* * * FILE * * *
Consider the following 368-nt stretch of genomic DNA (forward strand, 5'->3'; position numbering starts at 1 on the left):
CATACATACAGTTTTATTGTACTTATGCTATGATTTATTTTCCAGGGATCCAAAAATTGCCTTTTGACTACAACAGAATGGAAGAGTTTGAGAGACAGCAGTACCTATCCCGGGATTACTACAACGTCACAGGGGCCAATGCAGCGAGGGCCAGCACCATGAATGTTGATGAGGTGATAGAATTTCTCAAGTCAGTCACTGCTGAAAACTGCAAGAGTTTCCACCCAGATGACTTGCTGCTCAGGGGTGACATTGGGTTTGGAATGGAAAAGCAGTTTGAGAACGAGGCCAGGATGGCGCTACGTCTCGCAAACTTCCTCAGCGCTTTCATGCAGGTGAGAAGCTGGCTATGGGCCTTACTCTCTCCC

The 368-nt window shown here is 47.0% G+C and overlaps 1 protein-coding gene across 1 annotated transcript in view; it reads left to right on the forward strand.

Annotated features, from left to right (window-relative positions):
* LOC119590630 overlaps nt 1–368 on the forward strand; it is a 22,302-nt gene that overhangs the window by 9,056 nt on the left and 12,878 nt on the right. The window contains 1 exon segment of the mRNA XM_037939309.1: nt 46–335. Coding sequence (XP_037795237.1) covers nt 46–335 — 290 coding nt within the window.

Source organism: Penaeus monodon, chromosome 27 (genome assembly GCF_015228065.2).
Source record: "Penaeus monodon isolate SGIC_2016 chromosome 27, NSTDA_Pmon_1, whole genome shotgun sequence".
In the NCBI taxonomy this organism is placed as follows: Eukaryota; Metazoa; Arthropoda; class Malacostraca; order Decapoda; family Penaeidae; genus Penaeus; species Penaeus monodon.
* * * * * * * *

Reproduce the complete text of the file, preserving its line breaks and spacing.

Consider the following 368-nt stretch of genomic DNA (forward strand, 5'->3'; position numbering starts at 1 on the left):
CATACATACAGTTTTATTGTACTTATGCTATGATTTATTTTCCAGGGATCCAAAAATTGCCTTTTGACTACAACAGAATGGAAGAGTTTGAGAGACAGCAGTACCTATCCCGGGATTACTACAACGTCACAGGGGCCAATGCAGCGAGGGCCAGCACCATGAATGTTGATGAGGTGATAGAATTTCTCAAGTCAGTCACTGCTGAAAACTGCAAGAGTTTCCACCCAGATGACTTGCTGCTCAGGGGTGACATTGGGTTTGGAATGGAAAAGCAGTTTGAGAACGAGGCCAGGATGGCGCTACGTCTCGCAAACTTCCTCAGCGCTTTCATGCAGGTGAGAAGCTGGCTATGGGCCTTACTCTCTCCC

The 368-nt window shown here is 47.0% G+C and overlaps 1 protein-coding gene across 1 annotated transcript in view; it reads left to right on the forward strand.

Annotated features, from left to right (window-relative positions):
* LOC119590630 overlaps nt 1–368 on the forward strand; it is a 22,302-nt gene that overhangs the window by 9,056 nt on the left and 12,878 nt on the right. The window contains 1 exon segment of the mRNA XM_037939309.1: nt 46–335. Coding sequence (XP_037795237.1) covers nt 46–335 — 290 coding nt within the window.

Source organism: Penaeus monodon, chromosome 27 (genome assembly GCF_015228065.2).
Source record: "Penaeus monodon isolate SGIC_2016 chromosome 27, NSTDA_Pmon_1, whole genome shotgun sequence".
In the NCBI taxonomy this organism is placed as follows: Eukaryota; Metazoa; Arthropoda; class Malacostraca; order Decapoda; family Penaeidae; genus Penaeus; species Penaeus monodon.